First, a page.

As a naturally occurring gaseous fuel, LPG offers inherent efficiency advantages which can be exploited in a diverse range of applications including heating, cooking, transport and industry.

Furthermore, thanks to its direct contact with end-users at the point of delivery, the LPG sector is particularly well-placed to promote more efficient use of fuel and the cultivation of better informed and more empowered energy consumers. This is achieved through the provision of services such as energy counselling and recommendations as well as the promotion of high-efficiency technology such as LPG-fuelled systems which allow for the simultaneous production of both heat and power and allow end-users to sell unused electricity back to the grid.

Speed-Gas Key Messages for Policy-Makers on Energy Efficiency:

  • Improving energy efficiency is the most effective means of simultaneously addressing the key challenges of sustainability, supply security and competitiveness. Efficiency, as opposed to the promotion of any one type of energy, should there be the cornerstone of Nigeria’s energy strategy.

  • Gaseous fuels such as LPG are natural tools for policy-makers seeking to promote enhanced energy efficiency, particularly in light of the ever-improving performance of key gas-powered equipment such as water heaters and stoves.


The LPG supply chain is flexible, de-centralized and has a plurality of origins.

Reliable access to energy in both the short and long term is fundamental to the well-being of the Nigerian economy and Nigerian citizens. Speed-Gas has therefore identified the need to maintain and enhance its energy security as a key policy priority. Ensuring that Energy supplies remain consistent with demand can be achieved via three basic means:

  • Improving energy efficiency, thereby reducing demand

  • Increasing the production and uptake of domestically produced energy resources, including sustainably-produced renewable.

  • Enhancing the diversity, flexibility and reliability of energy imports..

LPG contributes to all of these objectives, combining inherent efficiency with widespread availability, a flexible transit and distribution model, and robust long-term supply prospects:

A flexible and decentralized distribution network: Rather than relying on a fixed infrastructure which could be vulnerable to supply disruption, LPG can be transported from anywhere to anywhere on earth, using an optimal combination of sea, rail and road. LPG distribution is therefore achieved without relying on pipelines, not only during transit of the product to Nigeria but all the way along the distribution chain to the end-user. Its presence is of particular importance in rural areas, many of which are not serviced by the natural gas grid.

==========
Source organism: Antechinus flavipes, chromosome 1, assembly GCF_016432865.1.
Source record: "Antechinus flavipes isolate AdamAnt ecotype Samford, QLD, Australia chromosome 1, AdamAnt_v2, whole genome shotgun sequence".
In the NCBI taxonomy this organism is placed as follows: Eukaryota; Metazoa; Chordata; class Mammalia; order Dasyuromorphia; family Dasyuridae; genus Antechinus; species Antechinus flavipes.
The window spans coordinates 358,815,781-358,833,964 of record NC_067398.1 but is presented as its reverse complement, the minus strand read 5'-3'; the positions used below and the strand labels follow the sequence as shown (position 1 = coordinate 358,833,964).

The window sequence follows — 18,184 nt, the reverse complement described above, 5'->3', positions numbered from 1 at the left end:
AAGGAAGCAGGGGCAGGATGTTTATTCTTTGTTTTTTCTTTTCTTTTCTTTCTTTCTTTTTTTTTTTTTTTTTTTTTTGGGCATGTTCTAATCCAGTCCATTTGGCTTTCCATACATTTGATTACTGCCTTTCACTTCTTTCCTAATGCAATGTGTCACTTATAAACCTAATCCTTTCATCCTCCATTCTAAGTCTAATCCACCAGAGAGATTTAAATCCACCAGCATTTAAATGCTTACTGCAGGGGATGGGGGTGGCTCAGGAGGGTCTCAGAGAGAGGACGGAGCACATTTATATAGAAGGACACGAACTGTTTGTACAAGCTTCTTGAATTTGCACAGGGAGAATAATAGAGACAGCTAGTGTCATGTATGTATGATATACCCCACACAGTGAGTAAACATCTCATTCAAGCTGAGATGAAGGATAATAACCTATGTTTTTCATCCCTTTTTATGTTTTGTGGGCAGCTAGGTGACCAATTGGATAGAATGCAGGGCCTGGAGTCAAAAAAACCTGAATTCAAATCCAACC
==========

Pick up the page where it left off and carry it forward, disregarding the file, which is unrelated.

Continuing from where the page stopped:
A plurality of sources: With its dual origins – gas drawn directly from the earth, and refined crude oil – LPG’s supply is not contingent on the availability of any one source. Moreover, thanks to the existence of a highly fluid international trading market, Indeed, LPG scores nearly twice as high than competing fuels such as petrol and diesel.

A substitute for natural gas in the event of a supply disruption: Due to its physical similarity to natural gas, LPG is the most appropriate and easily applicable substitute for natural gas. With only a minor technical adjustment, LPG can step into the breach, providing a clean and sustainable source of heat and power, such a back-up solution is particularly appropriate for industrial installations, for which the modest associated expenses would constitute a sound and responsible investment.

Speed- Gas Key Messages for Policy-Makers on Energy Supply Security

  • A key principle in maintaining energy security is the rational allocation of energy resources so that fuels are used in the application for which they are most appropriate. Given the relatively scarcity of alternatives in the transport sector and Nigeria’s considerable dependence on fuel and diesel, the use of oil in non-transport sectors should be avoided where possible. LPG could help meet this demand, thereby enhancing overall supply security in Nigeria.

  • Given the inevitability of Nigeria’s increasing reliance on imported fuels, reflection should focus not on whether or not to import energy but rather on which imported resources offer the most secure supply prospects. Seen from this perspective, LPG represents an excellent alternative.